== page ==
Waiting Is Not Easy

Mo Willems has the perfect title for my life right now.

waitingI feel a lot like Gerald. In this book, as he continually exclaims waiting is too hard. I feel the same way, waiting for a baby to make her appearance.

Every day I wake up and think, maybe this is the day Clara will be born. Then as I go to bed at night, I sigh and think, maybe tomorrow will be the day.

Waiting is hard, especially when you are 1,500 miles away. I know that each day brings us one day closer to this birthday. I move through the motions of daily life in anticipation of a sudden departure. My refrigerator is not stocked. Food preparation is whatever we have on hand or in the pantry. My bag is packed, the gifts are collected and ready to be loaded in the car. All I need is a phone call.

I’m a bit worried that the weather will prevent us from leaving to meet this granddaughter. My husband has been watching the route we take, it doesn’t look like pleasant weather in a few days. So we wait, and wait, and wait a bit longer.

I agree with Gerald, waiting is HARD!

Not Just Another Christmas Cookie

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This comment (from my cousin) was in response to my post about my traditional Norwegian Christmas cookie post. I took this as a challenge, so I texted him asking for the recipe. A few days later, it arrived in the mail with an additional page of hints and clarifications to the recipe. As I read over the notes and recipe, I tried to visualize each step, it seemed complicated. I put it aside for a few weeks, planning to return to the challenge once I was finished working in schools.

Ingredients were gathered, I reread the recipe, made a quick call to my cousin to clarify a point, then I began. First I stirred up the almond paste filling. It seemed easy enough, I divided it into fourths, then rolled it into a log, wrapped it in Saran wrap to be refrigerated.

Almond aroma fills the air as I stir the filling.

Almond aroma fills the air as I stir the filling.

Pleased with how the filling went, I tackled the pastry portion. This seemed a bit trickier, there were only three ingredients: flour, butter, and ice water. How in the world were these three ingredients going to turn into a flaky pastry? I carefully cut the butter into the flour with the pastry cutter. Slowly I added the ice water, stirring until it became a dough ball. I divided the ball into two portions, wrapped them up, and refrigerated them for several hours.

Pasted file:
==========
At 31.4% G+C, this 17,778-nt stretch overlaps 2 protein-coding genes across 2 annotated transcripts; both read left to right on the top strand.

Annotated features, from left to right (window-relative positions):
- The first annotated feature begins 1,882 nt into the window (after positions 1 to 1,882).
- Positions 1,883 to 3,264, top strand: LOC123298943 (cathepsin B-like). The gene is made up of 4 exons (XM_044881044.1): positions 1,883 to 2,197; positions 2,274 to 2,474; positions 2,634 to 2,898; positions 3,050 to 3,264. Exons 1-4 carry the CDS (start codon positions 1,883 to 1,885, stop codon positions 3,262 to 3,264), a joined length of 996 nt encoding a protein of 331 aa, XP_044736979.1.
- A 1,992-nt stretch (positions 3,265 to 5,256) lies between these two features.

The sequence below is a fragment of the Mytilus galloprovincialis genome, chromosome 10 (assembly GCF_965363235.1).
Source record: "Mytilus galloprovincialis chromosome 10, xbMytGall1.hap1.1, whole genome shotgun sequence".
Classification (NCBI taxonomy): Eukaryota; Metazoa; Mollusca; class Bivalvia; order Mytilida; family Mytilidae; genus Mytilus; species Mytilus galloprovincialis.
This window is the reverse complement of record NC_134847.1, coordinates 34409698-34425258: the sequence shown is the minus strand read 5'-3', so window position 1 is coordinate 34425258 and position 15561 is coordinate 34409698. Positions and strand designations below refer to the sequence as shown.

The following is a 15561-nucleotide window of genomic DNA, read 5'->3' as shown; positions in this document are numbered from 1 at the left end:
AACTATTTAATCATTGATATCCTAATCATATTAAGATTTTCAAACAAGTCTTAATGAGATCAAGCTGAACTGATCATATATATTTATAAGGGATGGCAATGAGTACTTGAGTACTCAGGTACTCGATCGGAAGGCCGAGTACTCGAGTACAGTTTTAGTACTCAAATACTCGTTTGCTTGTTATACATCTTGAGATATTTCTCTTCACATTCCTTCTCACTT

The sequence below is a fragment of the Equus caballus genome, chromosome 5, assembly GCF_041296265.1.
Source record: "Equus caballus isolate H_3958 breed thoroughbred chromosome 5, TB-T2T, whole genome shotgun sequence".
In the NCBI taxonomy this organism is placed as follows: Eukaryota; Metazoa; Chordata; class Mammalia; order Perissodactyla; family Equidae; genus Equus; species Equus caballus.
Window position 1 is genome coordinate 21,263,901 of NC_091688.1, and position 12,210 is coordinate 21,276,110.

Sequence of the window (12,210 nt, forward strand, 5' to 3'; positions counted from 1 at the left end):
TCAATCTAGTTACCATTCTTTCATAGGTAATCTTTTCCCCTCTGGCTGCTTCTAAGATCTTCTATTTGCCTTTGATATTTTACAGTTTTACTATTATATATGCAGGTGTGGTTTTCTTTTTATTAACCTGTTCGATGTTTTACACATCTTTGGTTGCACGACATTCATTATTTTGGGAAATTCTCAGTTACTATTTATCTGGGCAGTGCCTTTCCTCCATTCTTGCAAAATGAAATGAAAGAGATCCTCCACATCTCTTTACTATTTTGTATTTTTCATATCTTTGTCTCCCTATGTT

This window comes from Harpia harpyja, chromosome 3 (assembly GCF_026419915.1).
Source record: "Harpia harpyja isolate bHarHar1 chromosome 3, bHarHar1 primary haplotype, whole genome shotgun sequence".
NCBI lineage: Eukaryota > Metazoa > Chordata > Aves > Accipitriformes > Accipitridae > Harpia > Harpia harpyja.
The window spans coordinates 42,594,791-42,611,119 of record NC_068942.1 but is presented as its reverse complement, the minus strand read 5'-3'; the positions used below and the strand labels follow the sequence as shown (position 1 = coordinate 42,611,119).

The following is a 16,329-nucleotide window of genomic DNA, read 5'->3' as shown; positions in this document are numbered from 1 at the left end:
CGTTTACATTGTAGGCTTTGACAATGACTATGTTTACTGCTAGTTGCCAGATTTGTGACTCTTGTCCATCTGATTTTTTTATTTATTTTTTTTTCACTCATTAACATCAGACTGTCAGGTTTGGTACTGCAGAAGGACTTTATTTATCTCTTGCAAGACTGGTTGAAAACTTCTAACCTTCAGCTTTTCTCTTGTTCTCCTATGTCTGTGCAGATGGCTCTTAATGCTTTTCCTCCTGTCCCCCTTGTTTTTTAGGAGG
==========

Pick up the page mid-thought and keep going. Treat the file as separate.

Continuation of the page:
Once the dough was thoroughly chilled, I rolled it out on my counter (I sprinkled a little cornstarch to prevent sticking). The dough was split down the middle and a tube of filling was placed inside. Working quickly I sealed the dough around the filling with a bit of water.

Rolled dough and almond filling

Rolled dough and almond filling

Soon all dough was rolled out, sealed as tight as possible to prevent the filling from leaking out. I pricked the top to vent the pastry, brushed on egg white, and sprinkled with sugar.

Before baking, wondering if it is sealed.

Before baking, wondering if it is sealed.

After removing the tray from the oven, I took a picture and sent it to my cousin, “Do these look right?” I inquired. “Great for a first try!” was the response I got. But we would not know if this was a successful endeavor until we took that first bite.

After baking, no filling leaked out. The brown bits are from the egg white brushed on them.

After baking, no filling leaked out. The brown bits are from the egg white brushed on them.

I sliced a piece off the log roll, the outside was crispy and flaky. The inside was delicious almond goodness. I think I have a new holiday tradition to bake every year, my Dutch heritage will insist that Banket (bahn-KET) be a part of our holidays.

Banket is hard to resist.

Banket is hard to resist.

 

A Tale of Two Boxes

Treats packaged, presents wrapped, boxes filled with the tastes of Christmas and gifts for under the tree. One box was reused from an Amazon order, the other was a paper box from my office. Covered in paper, tape at every seam, addressed and ready to go. Both boxes delivered to the grocery store that has a postal service counter. The young man behind the counter tells me it will be about a week before my boxes arrive on the west coast. There’s plenty of time, I think. Little did I know where my boxes would go, but I would follow their path with my tracking numbers.